Other policyholder funds (portion measured at fair value: 2017 - $5; 2016 - $5)

 

3,719

 

3,989

Other liabilities (portion measured at fair value: 2017 - $1,261; 2016 - $2,016)

 

28,093

 

26,296

Long-term debt (portion measured at fair value: 2017 - $3,151; 2016 - $3,428)

 

30,747

 

30,912

Separate account liabilities

 

85,917

 

82,972

Liabilities held for sale

 

5,771

 

6,106

Total liabilities

 

425,495

 

421,406

Contingencies, commitments and guarantees (see Note 11)

 

 

 

 

 

 

 

 

 

AIG shareholders’ equity:

 

 

 

 

Common stock, $2.50 par value; 5,000,000,000 shares authorized; shares issued: 2017 - 1,906,671,492 and

 

 

 

 

2016 - 1,906,671,492

 

4,766

 

4,766

Treasury stock, at cost; 2017 - 964,191,466 shares; 2016 - 911,335,651 shares of common stock

 

(44,915)

 

(41,471)

Additional paid-in capital

 

80,846

 

81,064

Retained earnings

 

29,591

 

28,711

Accumulated other comprehensive income

 

3,781

 

3,230

Total AIG shareholders’ equity

 

74,069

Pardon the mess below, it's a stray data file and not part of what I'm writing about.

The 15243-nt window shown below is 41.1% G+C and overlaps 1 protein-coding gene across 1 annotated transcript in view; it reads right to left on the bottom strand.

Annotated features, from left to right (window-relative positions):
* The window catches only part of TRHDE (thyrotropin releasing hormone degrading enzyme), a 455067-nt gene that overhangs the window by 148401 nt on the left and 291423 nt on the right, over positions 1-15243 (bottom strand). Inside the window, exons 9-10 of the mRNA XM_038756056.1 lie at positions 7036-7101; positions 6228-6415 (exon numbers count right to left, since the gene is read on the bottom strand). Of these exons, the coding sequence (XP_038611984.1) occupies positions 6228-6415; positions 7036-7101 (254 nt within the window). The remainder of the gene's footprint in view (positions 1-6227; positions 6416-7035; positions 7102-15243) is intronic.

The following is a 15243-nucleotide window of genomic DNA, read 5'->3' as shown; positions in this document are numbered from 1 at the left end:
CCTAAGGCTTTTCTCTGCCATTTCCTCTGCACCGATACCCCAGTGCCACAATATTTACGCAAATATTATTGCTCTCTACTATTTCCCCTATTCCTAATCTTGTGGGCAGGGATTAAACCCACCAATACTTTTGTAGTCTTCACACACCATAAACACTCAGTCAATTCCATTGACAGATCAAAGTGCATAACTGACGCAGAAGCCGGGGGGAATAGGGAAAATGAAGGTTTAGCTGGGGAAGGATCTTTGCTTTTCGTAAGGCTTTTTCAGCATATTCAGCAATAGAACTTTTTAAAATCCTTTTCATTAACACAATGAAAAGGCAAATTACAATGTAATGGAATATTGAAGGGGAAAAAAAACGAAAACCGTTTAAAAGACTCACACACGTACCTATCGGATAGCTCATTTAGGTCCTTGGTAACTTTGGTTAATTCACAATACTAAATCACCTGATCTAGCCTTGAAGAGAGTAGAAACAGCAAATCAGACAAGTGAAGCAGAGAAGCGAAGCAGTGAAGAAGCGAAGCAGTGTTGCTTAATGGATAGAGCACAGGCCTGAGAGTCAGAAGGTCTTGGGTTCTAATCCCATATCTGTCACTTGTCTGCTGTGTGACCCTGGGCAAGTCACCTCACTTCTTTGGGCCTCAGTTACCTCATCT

76,300

Non-redeemable noncontrolling interests

 

598

 

558

Total equity

 

74,667

 

76,858

Total liabilities and equity

$

500,162

$

498,264

 

 

 

 

 

See accompanying Notes to Condensed Consolidated Financial Statements.

American International Group, Inc.

Condensed Consolidated Statements of Income (Loss) (unaudited)

 

 

 

 

 

 

 

 

 

 

Three Months Ended March 31,

(dollars in millions, except per share data)

 

 

 

 

 

 

 

 

 

 

2017

 

 

2016

Revenues:

 

 

 

 

 

 

 

 

 

 

 

 

 

 

   Premiums

 

 

 

 

 

 

 

 

 

$

7,782

 

$

8,806

   Policy fees

 

 

 

 

 

 

 

 

 

 

724

 

 

687

   Net investment income

 

 

 

 

 

 

 

 

 

 

3,686

 

 

3,013

   Net realized capital losses:

 

 

 

 

 

 

 

 

 

 

 

 

 

 

      Total other-than-temporary impairments on available for sale securities

 

 

 

 

 

 

 

 

 

 

(39)

 

 

(209)

      Portion of other-than-temporary impairments on available for sale

 

 

 

 

 

 

 

 

 

 

 

 

 

 

         fixed maturity securities recognized in Other comprehensive income